Day 4 of our Topaz, Nevada motorcycle adventure ride put on by Dual Sport West. For the final day we saved the Ebbetts Pass and Sonora Pass route. Since we rode up on Sonora Pass, we planned to ride the first have through Ebbetts Pass then continue on home. Like every plan so far on the trip, reality got in the way.
We headed up into the mountains on a rocky dirt road that paralleled Monitor Pass. It was quite challenging, but very scenic. Roughly twenty miles into the ride things started to get sketchy. While the ride so far appeared to be a rocky fire road, we were now on a dual track trail. It had trail markings, so it may have been part of an off road motorcycle or 4WD park. After a few quick pictures, Jeff took of in the lead.
The trail started to climb. It was loose rock and sand, with a considerable slope to the right. I didn’t get far up the climb before my rear tire started to slide downhill to the right. Then my front wheel started to slide. I was now at about a 45 degree angle to the trail, sliding downhill. I cranked open the throttle hoping to climb back toward the top left side of the trail. What happened next is a bit of a blur. Either my front tire caught traction, or my rear tire hit the right side of the trail. I was thrown off the high side. My motorcycle was lying what at first appear quite upside down — wheels pointing uphill.
At this point, Jeff was up around several turns, out of sight. I called for him, and honked my horn. I could hear his motorcycle off in the distance. I then heard his motorcycle stop, but I didn’t hear any response to my calls. After several minutes, I heard his motorcycle start up again and ride off. As the sound was getting fainter, I assumed he was continuing up the trail.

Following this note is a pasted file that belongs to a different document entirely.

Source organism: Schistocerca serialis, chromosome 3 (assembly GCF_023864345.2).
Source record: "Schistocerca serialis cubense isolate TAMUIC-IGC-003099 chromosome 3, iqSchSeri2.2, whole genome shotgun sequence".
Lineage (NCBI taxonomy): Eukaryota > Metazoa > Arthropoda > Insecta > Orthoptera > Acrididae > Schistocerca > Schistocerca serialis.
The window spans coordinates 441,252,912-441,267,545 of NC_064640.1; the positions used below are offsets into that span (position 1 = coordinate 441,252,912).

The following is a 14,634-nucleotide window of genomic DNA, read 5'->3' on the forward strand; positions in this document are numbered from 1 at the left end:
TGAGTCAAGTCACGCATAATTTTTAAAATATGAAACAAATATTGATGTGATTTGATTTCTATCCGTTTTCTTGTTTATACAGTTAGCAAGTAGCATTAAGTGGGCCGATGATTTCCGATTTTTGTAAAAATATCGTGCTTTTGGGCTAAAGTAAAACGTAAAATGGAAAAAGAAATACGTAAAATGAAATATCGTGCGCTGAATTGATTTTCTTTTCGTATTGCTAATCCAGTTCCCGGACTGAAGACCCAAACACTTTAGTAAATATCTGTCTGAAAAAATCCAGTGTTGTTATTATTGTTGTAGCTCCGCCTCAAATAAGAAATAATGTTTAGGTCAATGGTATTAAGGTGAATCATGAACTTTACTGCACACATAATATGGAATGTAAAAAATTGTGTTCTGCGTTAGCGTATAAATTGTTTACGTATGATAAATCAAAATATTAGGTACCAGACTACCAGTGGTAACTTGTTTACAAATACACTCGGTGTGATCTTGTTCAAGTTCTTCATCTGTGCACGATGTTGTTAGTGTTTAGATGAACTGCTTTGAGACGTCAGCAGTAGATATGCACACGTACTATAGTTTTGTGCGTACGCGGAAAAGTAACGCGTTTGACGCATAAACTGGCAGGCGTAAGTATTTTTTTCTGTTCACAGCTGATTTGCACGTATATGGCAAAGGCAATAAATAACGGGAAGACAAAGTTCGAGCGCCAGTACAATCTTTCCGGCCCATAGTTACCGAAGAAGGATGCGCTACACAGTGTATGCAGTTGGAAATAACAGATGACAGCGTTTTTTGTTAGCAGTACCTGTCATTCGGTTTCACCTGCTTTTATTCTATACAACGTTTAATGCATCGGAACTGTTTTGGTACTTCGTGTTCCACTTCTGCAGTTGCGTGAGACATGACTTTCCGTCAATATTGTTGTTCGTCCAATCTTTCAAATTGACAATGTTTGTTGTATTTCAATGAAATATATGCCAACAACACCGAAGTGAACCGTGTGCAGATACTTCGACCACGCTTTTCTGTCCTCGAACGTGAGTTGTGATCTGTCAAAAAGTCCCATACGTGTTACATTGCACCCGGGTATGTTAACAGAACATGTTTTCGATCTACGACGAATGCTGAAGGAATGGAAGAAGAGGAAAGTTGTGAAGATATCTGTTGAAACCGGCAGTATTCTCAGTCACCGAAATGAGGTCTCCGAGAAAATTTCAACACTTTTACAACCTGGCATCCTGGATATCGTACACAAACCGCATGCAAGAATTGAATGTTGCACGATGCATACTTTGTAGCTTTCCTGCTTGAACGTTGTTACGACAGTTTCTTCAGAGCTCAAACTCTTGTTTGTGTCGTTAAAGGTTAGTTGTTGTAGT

When I took the BMW Off Road Academy Course with Raw-Hyde Adventures, they taught us how to lift a 600 pound motorcycle. Even better, they taught us what to do if you bike was laying downhill. I grabbed the front tire and started to spin the bike around so the tires would be facing downhill. After a few minutes, I heard Jeff’s motorcycle returning. He had continued up the trail to explore. He said that just head, around a few turns, the trail got very steep and rocky. He thought it would be tough for his bike, and probably impassable for my large adventure bike. He helped be get my bike uprighted and turned around. Then we headed back the way we came.
We stopped at the start of the dual track trail, and Jeff started exploring his GPS system to see where the other fork in the trail ended. Surprisingly, and with great relief to me, we were only a short distance from Highway 89. After a few more minutes of riding, we came out near the top of Monitor Pass. At that point both of us were ready to ride pavement home.
The remainder of the trip, although quite long, with rather uneventful. The ride on Highway 4 through Ebbetts Pass with quite slow. It is basically a one lane, paved highway through the mountains. We had to constantly watch for vehicles coming the other direction, particularly around corners. It was a very beautiful road, but a little stressful. At Vallecito, we headed back onto small backroads. We took Old Parrots Ferry Road, then another series of backroads until we stopped in Jamestown for lunch. From Jamestown, we were once again on the backroads we used to on the trip to Topaz, such as Willms Road and Coral Canyon Road. We arrived home about 5:00 pm, dirty and tired. But it was a fun trip.